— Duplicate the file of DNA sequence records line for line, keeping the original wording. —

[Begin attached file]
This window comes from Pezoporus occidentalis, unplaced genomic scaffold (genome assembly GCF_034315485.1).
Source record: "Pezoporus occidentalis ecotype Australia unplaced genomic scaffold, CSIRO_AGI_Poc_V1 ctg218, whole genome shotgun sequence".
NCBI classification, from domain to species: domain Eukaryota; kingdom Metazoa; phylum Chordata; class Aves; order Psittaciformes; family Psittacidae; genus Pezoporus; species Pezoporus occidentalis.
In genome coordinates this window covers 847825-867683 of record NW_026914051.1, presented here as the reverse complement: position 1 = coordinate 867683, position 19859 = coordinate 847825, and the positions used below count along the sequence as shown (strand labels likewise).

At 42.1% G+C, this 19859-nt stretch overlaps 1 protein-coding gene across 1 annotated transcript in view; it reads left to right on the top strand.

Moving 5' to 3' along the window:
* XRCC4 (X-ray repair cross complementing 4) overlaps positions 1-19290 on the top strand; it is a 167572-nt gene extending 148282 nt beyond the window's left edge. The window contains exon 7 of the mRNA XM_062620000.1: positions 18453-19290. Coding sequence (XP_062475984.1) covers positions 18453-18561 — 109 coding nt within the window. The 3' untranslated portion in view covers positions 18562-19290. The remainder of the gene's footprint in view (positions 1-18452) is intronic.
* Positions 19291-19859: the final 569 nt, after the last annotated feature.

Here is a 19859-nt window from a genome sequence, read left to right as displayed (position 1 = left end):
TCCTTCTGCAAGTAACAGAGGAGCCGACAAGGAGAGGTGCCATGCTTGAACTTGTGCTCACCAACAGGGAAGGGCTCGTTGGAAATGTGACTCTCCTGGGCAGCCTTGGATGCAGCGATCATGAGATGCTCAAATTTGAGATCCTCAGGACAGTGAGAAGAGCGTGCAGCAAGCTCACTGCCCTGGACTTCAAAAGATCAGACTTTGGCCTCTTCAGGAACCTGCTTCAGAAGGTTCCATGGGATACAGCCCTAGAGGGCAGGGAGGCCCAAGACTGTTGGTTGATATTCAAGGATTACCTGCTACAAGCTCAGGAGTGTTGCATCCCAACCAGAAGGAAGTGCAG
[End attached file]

This window comes from Pezoporus occidentalis, unplaced genomic scaffold (genome assembly GCF_034315485.1).
Source record: "Pezoporus occidentalis ecotype Australia unplaced genomic scaffold, CSIRO_AGI_Poc_V1 ctg218, whole genome shotgun sequence".
NCBI classification, from domain to species: domain Eukaryota; kingdom Metazoa; phylum Chordata; class Aves; order Psittaciformes; family Psittacidae; genus Pezoporus; species Pezoporus occidentalis.
In genome coordinates this window covers 847825-867683 of record NW_026914051.1, presented here as the reverse complement: position 1 = coordinate 867683, position 19859 = coordinate 847825, and the positions used below count along the sequence as shown (strand labels likewise).

At 42.1% G+C, this 19859-nt stretch overlaps 1 protein-coding gene across 1 annotated transcript in view; it reads left to right on the top strand.

Moving 5' to 3' along the window:
* XRCC4 (X-ray repair cross complementing 4) overlaps positions 1-19290 on the top strand; it is a 167572-nt gene extending 148282 nt beyond the window's left edge. The window contains exon 7 of the mRNA XM_062620000.1: positions 18453-19290. Coding sequence (XP_062475984.1) covers positions 18453-18561 — 109 coding nt within the window. The 3' untranslated portion in view covers positions 18562-19290. The remainder of the gene's footprint in view (positions 1-18452) is intronic.
* Positions 19291-19859: the final 569 nt, after the last annotated feature.

Here is a 19859-nt window from a genome sequence, read left to right as displayed (position 1 = left end):
TCCTTCTGCAAGTAACAGAGGAGCCGACAAGGAGAGGTGCCATGCTTGAACTTGTGCTCACCAACAGGGAAGGGCTCGTTGGAAATGTGACTCTCCTGGGCAGCCTTGGATGCAGCGATCATGAGATGCTCAAATTTGAGATCCTCAGGACAGTGAGAAGAGCGTGCAGCAAGCTCACTGCCCTGGACTTCAAAAGATCAGACTTTGGCCTCTTCAGGAACCTGCTTCAGAAGGTTCCATGGGATACAGCCCTAGAGGGCAGGGAGGCCCAAGACTGTTGGTTGATATTCAAGGATTACCTGCTACAAGCTCAGGAGTGTTGCATCCCAACCAGAAGGAAGTGCAG